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AMELIA TROUBRIDGE Motörhead UK 1997

Motörhead UK 1997 was published in April 2021, is 14cm x 20cm and has 36 colour pages. This is a first edition.

SKU: CRB0421 Categories: , ,

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Description

AMELIA TROUBRIDGE Motörhead UK 1997

AMELIA TROUBRIDGE Motörhead UK 1997 is a Café Royal Books publication.

Motörhead UK 1997 was published in April 2021, is 14cm x 20cm and has 36 colour pages. This is a first edition.

 

Café Royal Books

Café Royal Books is an independent publishing house set up by Craig Atkinson in 2005. He is based in Southport, England. CRB release regular publications with the broad subject of British Documentary Photography since 1960. This includes international photographers who work within the British Isles. Alongside photographers from the British Isles who work internationally. There are a few exceptions, with titles that sit alongside this general theme.

This type of work has historically been neglected by both photographers and institutions. Café Royal Books aim is to source, gather, and re/present this work as a collective whole. And, thus, give it a wider audience. CRB publish at least one title every week, presenting, generally, one series by one photographer.

The books combine elements of zines, photobooks, artist books and educational resource. The books are affordable, democratic, utilitarian and useful. They come out regularly and in small editions. So, great to collect.

Have a look at the selection of Café Royal Books we have in stock.

Additional information

Edition

First Edition

Publication Date

2021

Publication Size

14 x 20 cm

Publisher

Café Royal Books

Book Type

Artist

1 review for AMELIA TROUBRIDGE Motörhead UK 1997

  1. Jonathan Sutcliffe

    MOTORHEAD: 8/6/21 1239PM The blurb didn’t satisfy me at all, Mz A.T… I was left wishing to know more details re: band personnel and their durty habits… Well, it is and/or was (depending on your per view) Motorhead, after all… They, the personnel of Motorhead, must be filthy – swathed in the swaddling mire of rock n skanky roll… surely? I was left wondering.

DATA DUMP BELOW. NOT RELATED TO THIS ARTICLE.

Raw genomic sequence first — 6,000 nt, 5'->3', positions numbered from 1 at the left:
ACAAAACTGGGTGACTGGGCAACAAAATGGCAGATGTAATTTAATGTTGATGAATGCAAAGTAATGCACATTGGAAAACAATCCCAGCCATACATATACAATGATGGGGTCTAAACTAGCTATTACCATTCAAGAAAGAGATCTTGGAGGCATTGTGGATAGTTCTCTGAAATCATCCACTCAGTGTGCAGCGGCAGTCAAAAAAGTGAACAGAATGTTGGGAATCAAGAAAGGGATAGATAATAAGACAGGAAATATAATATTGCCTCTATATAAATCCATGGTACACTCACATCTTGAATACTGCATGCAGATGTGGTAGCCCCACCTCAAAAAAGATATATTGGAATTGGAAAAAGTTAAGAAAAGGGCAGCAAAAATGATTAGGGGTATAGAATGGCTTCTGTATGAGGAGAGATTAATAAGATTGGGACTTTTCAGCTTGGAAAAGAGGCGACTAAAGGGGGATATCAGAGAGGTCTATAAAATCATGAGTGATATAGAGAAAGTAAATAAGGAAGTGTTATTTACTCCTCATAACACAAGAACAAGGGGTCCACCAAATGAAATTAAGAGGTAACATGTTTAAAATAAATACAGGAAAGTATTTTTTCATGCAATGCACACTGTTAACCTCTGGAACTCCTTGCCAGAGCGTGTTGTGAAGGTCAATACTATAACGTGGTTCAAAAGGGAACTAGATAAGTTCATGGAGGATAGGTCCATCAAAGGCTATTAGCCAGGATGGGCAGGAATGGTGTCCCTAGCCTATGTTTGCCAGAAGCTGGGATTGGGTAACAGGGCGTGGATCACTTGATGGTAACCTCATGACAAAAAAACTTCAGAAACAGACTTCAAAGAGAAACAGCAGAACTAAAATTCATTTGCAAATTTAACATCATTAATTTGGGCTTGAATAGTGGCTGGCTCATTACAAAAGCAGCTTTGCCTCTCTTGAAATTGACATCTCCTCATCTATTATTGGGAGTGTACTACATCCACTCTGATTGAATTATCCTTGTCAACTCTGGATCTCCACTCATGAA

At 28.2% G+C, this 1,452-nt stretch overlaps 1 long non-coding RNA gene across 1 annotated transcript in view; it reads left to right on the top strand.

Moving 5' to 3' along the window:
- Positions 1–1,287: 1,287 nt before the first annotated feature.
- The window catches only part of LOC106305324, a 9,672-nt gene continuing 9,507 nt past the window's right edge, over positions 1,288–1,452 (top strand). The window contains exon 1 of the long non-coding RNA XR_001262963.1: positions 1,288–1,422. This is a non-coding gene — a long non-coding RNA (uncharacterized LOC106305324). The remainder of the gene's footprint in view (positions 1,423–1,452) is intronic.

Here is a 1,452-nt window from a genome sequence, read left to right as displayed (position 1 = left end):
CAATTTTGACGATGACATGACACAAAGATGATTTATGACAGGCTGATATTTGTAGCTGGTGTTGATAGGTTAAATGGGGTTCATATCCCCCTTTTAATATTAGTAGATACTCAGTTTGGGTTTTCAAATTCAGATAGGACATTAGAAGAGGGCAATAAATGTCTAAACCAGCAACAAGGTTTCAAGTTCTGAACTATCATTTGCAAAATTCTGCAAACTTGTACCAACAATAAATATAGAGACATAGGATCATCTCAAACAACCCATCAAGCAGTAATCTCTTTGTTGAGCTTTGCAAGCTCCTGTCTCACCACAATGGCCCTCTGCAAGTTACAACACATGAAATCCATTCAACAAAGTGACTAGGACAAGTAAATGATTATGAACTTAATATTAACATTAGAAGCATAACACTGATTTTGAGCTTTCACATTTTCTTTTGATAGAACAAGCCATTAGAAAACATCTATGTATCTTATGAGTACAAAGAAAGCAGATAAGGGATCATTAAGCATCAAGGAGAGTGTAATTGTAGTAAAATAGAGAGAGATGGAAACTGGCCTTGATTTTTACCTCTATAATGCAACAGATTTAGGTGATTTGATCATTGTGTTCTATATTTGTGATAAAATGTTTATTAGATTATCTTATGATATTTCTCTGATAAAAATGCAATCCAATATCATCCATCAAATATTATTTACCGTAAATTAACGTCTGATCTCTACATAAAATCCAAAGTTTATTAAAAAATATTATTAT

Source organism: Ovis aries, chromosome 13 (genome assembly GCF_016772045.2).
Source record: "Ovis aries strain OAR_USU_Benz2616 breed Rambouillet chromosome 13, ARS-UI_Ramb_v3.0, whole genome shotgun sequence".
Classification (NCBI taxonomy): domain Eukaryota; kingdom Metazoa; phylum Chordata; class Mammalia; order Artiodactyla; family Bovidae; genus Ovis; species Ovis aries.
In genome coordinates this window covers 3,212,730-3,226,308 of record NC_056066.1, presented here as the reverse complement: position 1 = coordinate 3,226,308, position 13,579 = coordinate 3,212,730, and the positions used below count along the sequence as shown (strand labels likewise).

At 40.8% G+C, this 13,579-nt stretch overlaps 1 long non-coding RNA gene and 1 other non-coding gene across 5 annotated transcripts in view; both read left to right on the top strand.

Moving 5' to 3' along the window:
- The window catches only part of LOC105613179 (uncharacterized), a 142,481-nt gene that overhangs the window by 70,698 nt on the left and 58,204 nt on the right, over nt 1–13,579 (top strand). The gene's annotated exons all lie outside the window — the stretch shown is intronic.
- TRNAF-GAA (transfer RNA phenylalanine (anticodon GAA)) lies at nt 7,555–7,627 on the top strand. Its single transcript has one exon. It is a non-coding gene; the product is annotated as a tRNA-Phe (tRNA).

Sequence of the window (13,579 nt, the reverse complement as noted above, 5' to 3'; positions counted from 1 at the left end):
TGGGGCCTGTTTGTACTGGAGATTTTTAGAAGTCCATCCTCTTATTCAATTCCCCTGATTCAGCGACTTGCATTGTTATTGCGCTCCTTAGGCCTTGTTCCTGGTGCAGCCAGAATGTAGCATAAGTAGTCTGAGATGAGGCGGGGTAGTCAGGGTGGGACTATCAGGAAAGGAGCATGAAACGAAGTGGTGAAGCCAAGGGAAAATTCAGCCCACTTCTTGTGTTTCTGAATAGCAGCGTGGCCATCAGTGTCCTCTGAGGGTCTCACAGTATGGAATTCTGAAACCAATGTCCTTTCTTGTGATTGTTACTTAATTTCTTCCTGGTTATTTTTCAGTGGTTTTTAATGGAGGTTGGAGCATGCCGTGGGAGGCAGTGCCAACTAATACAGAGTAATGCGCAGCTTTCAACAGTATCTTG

I am less enlightened than I was before – which is odd, seeing as a myriad interviews can be discerned on-line via you tube and the like etc etc etc yawnnnn…. Maybe that was the angle she took, though – a selection of mute images conveying less than interactive details of a band that had been doing the rounds ad nauseam – and playing the media whore game before anyone had even coined the term media whore…
    The photos are very stand-offish and I comprehend that. My own interaction with the image (immediate or no) is also liable to fall into that bland is chic category – they become staid and banal, such images, if left to become one’s style… Though I am surmising bland or mundane details are not her style… Is that fair?
    The banality of these moments are emphasized as being nothing but… banal.. and by the fact she had intimated said personnel were less than amiable or welcoming about rock hacks trailing in their wake documenting their every waking and musical move… Though the environs of the musical straits she was delving into would suggest it was more than a dynamic world she had entered – after all it was Motorhead… And, I challenge anyone to suggest otherwise, you can’t get any more dynamic or noisier than the blasted Motorhead…
    I would welcome more info regards your stay with the mighty Motorhead – perhaps my reading the interview she mentioned would sate my kuriosity? And I would have welcomed more details re: Motorhead the touring collective – from roadies to sound check guy, to the man who drove the van…
    You could have kicked against the pricks and documented the band in colour film…
    I would have enjoyed this project… I hope she did.

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